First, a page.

FIG. 4 shows, after the removal of the outer wall 10, a detail of a turbine blade 1, according to FIG. 3 in the region of the cavities 24, with a plurality of inlets 26 and a plurality of spacers 28 which are arranged in the manner of a grid. By the spacers 28 being arranged in the manner of a grid, the cavities 24 are formed in a correspondingly regular way. The arrangement in the form of a grid assumes the support of the blade outer wall 10 in relation to the blade inner wall 22.
FIG. 5 shows a detail of a top view of the turbine blade 1 with a plurality of circular discharges 30. The discharges 30 are designed preferably as bores which, arranged directly one behind the other, in each case form a row, the rows being arranged so as to be offset to one another. What is achieved thereby is a particularly efficient and uniform distribution of the protective gas S flowing out of the discharges 30. Adjacent rows of discharges 30 are in each case arranged at a distance D1 from one another. Within a row, the discharges 30 are in each case at a distance D2 from one another. The distance D1 between two adjacent rows is approximately equal to or somewhat smaller than the distance D2 between adjacent discharges 30 within a row of discharges 30. The diameter of the discharges 30 of circular cross section and the hole grid to be selected depend on the mass flow and pressure of the protective gas S which are to be achieved.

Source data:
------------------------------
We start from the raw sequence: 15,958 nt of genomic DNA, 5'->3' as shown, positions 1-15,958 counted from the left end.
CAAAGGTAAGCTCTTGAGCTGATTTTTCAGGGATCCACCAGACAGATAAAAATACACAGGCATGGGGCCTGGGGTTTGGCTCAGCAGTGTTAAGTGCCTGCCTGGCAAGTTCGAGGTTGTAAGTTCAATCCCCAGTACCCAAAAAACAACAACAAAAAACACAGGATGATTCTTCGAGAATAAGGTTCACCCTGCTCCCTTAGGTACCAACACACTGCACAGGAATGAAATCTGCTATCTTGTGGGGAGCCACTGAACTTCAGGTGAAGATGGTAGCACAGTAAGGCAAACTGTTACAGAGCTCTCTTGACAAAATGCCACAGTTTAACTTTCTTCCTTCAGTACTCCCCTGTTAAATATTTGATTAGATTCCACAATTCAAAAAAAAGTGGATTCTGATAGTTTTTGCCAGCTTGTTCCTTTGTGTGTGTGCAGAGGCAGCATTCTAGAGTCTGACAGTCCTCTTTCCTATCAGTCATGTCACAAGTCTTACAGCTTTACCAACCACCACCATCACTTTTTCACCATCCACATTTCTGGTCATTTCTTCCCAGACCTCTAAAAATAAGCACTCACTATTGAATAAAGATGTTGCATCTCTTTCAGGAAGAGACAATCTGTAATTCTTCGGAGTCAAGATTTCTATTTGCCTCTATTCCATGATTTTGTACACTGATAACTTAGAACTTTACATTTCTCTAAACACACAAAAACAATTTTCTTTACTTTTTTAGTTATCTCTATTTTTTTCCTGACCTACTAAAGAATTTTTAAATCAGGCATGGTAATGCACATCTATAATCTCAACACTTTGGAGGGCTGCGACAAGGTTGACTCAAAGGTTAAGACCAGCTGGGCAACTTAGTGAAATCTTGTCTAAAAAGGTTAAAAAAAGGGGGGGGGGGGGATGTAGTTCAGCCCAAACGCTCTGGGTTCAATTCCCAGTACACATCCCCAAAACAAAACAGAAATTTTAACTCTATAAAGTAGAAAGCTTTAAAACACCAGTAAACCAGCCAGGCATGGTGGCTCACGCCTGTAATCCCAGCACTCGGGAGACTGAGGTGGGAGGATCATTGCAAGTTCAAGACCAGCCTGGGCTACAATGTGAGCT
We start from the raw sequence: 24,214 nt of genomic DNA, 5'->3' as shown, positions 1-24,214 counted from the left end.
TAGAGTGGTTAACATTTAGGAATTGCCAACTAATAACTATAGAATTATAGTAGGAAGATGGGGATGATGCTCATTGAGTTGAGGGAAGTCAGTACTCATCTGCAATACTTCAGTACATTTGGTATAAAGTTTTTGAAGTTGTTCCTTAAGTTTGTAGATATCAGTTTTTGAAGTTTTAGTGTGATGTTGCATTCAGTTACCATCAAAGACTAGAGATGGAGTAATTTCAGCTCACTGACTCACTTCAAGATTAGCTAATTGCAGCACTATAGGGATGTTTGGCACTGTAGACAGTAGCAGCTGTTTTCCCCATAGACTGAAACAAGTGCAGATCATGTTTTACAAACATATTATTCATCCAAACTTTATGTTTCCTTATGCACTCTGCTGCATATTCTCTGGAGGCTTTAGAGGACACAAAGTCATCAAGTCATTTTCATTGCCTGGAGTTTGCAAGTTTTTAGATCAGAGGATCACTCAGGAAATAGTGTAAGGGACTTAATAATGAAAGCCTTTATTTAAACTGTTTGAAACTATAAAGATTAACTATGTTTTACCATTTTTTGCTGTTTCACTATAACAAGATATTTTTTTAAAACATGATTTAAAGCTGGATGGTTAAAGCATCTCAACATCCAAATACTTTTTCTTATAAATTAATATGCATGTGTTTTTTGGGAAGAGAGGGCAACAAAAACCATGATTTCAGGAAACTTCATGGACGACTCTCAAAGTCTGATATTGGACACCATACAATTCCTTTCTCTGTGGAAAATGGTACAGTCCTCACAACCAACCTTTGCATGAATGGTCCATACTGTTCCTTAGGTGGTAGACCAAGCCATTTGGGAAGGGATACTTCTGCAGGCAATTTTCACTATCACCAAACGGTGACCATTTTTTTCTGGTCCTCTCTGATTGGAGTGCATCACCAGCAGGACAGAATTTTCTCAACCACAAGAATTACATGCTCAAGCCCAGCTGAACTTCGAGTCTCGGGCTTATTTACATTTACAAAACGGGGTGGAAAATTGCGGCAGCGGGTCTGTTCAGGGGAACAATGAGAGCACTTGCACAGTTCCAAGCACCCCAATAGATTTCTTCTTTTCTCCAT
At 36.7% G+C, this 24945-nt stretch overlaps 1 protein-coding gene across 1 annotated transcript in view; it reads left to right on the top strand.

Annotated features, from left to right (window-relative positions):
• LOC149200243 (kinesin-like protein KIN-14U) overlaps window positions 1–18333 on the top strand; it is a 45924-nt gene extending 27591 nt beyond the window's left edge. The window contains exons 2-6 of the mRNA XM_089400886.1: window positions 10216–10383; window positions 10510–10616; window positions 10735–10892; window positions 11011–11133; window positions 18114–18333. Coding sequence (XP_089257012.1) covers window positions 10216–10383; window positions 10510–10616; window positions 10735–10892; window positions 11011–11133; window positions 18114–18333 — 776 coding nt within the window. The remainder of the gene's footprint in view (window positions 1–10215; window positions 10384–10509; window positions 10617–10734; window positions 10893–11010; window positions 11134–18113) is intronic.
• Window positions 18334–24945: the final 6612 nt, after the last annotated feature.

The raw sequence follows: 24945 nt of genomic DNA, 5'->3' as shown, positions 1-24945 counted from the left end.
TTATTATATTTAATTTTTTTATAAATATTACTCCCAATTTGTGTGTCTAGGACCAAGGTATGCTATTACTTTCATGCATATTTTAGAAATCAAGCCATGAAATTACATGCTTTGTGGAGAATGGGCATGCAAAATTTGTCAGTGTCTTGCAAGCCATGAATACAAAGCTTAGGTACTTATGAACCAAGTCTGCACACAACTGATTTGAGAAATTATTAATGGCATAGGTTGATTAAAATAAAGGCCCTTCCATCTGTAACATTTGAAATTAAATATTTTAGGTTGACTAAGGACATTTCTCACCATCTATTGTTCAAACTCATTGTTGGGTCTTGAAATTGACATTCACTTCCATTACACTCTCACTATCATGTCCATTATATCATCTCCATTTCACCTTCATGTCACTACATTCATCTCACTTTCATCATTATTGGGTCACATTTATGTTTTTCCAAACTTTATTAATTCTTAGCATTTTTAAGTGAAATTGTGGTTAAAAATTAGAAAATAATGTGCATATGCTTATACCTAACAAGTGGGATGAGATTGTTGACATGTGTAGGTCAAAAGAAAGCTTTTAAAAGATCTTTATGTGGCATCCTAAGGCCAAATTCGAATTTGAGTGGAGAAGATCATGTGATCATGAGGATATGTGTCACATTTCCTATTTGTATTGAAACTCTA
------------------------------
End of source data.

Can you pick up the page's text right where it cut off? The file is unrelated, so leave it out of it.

FIG. 6 shows a turbine plant 32 with a compressor 34, a combustion chamber 36 and a multistage turbine 38. The hot working medium, for example a hot gas, generated in the combustion chamber 36 by combustion is in this case expanded in the respective stages of the turbine 38. As a function of the temperatures occurring in the turbine 38, the first turbine stage 40 has at least one row of turbine blades 1 which are formed essentially from carbon-fiber-reinforced material. As a function of the temperature and pressure conditions in the second and third turbine stages 42 and 44, these have both rows of conventional turbine blades, for example cast metallic turbine blades, and turbine blades 1 composed of carbon-fiber-reinforced carbon. In this case, turbine blades 1 with different protective layers 18 are used.